For those who see opportunity they will prosper. Let's work hard to not let the others hold us back.
Reply to this comment IlliteratiSeptember 30, 2009 - 2:03 pm EDT
I see opportunity, but I also see another, more prudent, taxpayer-friendly way to get there. Did you even look at the property I linked to? It suits this project to a T, and it offers a great opportunity for ancillary revenue for the county besides horse-related events. The buildings could be rented to businesses for off-site meetings and retreats, or weddings and family reunions. The property itself, with a stocked pond and trails, could be a jewel of a county park and a destination for people from other areas. Near HWY 220 makes it convenient to GSO, W-S, and High Point, as well as being a pretty straight shot to Roanoke and Lexington (where the other horse center is located).
The arena seats 700 people, has fancy "Hollywood" lighting, public bathrooms with showers, offices, lounge, and more. This property is probably better and much more versatile than anything that our tax dollars are about to build in Reidsville. And it's only a million dollars, which would leave the county with several million to retrofit it accordingly.
Reply to this comment Local ManSeptember 30, 2009 - 10:08 pm EDT
The property you mention is certainly a good investment since it's value will certainly rise after the Horse Park of the South is built. One problem though the hotel owners in Rockingham County have agreed to put up a sizable amount of the money over the years via the ocupancy tax. There are no hotels in Madison. The hotel traffic is certain to go to Greensboro and Martinsville.This also sends much needed tax dollars which you would use to reduce the tax burdon outside the area and even the state. Sewer infastructure for hotels and resturants could also be a problem.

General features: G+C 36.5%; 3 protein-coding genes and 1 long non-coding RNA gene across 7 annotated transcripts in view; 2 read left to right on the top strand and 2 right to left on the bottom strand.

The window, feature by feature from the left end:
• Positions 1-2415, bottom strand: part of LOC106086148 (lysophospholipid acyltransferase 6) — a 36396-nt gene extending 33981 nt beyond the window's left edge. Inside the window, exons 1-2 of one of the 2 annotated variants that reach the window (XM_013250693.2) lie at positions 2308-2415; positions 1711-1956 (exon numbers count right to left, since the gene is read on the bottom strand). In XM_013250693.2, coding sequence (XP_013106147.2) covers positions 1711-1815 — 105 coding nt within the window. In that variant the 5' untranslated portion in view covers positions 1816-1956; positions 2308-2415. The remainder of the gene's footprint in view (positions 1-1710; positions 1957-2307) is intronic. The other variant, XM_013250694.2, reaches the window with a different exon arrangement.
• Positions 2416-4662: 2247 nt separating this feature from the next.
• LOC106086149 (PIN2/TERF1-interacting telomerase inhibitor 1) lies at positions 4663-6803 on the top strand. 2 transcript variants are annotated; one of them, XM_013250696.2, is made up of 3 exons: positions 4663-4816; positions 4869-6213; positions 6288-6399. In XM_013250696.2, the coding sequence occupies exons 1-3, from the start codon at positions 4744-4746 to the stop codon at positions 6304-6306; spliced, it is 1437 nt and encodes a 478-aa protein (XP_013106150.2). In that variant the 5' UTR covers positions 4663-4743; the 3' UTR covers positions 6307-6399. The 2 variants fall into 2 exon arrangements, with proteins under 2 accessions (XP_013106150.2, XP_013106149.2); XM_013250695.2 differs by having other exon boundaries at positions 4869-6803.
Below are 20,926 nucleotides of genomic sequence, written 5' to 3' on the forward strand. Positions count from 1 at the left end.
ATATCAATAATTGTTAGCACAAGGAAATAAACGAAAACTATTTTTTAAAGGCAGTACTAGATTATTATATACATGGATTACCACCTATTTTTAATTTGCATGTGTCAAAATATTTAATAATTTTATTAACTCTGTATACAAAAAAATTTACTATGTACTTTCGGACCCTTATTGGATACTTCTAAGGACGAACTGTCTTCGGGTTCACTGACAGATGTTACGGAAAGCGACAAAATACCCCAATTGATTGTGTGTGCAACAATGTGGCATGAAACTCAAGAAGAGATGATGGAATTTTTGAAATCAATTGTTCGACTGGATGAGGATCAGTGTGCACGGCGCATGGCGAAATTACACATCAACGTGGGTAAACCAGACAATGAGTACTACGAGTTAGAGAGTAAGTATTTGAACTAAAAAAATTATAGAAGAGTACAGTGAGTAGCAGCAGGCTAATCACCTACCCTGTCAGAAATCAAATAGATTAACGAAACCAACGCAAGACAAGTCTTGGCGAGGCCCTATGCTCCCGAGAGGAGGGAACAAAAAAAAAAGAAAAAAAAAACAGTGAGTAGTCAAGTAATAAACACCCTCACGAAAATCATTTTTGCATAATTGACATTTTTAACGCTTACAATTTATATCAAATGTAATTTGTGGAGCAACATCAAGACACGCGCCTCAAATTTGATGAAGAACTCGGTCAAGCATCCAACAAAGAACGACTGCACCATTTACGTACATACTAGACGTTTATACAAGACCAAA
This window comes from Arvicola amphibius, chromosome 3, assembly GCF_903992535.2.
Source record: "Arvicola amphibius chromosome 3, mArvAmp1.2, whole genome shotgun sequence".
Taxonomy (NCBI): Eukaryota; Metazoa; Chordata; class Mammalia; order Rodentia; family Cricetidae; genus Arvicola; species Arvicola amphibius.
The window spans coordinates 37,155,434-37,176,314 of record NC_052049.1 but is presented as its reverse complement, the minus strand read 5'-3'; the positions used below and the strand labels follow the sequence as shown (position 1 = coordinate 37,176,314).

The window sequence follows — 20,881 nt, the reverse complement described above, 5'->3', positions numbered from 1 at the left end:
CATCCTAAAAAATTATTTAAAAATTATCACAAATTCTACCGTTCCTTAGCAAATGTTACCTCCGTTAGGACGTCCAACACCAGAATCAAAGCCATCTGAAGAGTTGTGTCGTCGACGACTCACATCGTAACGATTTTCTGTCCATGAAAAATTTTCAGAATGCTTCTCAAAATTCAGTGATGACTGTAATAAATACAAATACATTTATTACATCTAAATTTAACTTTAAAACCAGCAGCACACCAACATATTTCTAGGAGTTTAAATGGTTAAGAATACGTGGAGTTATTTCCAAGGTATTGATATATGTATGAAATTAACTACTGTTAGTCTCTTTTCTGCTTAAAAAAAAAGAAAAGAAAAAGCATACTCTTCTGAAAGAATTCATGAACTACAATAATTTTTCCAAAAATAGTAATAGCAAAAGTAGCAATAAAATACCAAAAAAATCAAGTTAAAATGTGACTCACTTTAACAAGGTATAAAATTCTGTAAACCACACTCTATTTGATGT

Reply to this comment DanvilleSeptember 30, 2009 - 3:32 pm EDT
IM looking forward to the center!! But they have been breaking ground on it for 6 years? Whats up with that?? With 600 stalls and 155 acres they should consider adding an adjacent (horse) race track on the property. "Colonial Downs" in Virgina is a blast!
Reply to this comment IlliteratiSeptember 30, 2009 - 6:14 pm EDT
Hm, could we have betting? And slots? If yes, then I could be convinced to be more excited, especially if the revenue went into the county coffers and our property taxes went down!